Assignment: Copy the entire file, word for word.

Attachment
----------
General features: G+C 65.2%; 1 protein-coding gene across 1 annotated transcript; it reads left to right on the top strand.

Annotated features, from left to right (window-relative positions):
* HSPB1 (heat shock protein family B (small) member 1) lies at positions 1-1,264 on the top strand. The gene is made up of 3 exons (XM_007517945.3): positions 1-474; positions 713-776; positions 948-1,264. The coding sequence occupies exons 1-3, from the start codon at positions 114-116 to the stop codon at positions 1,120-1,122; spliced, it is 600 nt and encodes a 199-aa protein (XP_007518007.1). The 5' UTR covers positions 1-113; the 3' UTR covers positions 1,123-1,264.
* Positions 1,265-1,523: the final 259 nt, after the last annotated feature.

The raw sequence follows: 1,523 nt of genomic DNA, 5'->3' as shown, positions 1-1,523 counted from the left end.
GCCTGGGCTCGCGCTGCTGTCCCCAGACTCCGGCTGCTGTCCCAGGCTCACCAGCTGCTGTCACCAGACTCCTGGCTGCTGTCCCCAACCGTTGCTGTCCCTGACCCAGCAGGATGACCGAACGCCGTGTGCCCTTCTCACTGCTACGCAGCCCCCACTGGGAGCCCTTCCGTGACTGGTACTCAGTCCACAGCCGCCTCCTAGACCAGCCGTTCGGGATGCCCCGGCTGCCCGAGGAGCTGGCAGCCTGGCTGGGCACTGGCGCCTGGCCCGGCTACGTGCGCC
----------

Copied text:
General features: G+C 65.2%; 1 protein-coding gene across 1 annotated transcript; it reads left to right on the top strand.

Annotated features, from left to right (window-relative positions):
* HSPB1 (heat shock protein family B (small) member 1) lies at positions 1-1,264 on the top strand. The gene is made up of 3 exons (XM_007517945.3): positions 1-474; positions 713-776; positions 948-1,264. The coding sequence occupies exons 1-3, from the start codon at positions 114-116 to the stop codon at positions 1,120-1,122; spliced, it is 600 nt and encodes a 199-aa protein (XP_007518007.1). The 5' UTR covers positions 1-113; the 3' UTR covers positions 1,123-1,264.
* Positions 1,265-1,523: the final 259 nt, after the last annotated feature.

The raw sequence follows: 1,523 nt of genomic DNA, 5'->3' as shown, positions 1-1,523 counted from the left end.
GCCTGGGCTCGCGCTGCTGTCCCCAGACTCCGGCTGCTGTCCCAGGCTCACCAGCTGCTGTCACCAGACTCCTGGCTGCTGTCCCCAACCGTTGCTGTCCCTGACCCAGCAGGATGACCGAACGCCGTGTGCCCTTCTCACTGCTACGCAGCCCCCACTGGGAGCCCTTCCGTGACTGGTACTCAGTCCACAGCCGCCTCCTAGACCAGCCGTTCGGGATGCCCCGGCTGCCCGAGGAGCTGGCAGCCTGGCTGGGCACTGGCGCCTGGCCCGGCTACGTGCGCC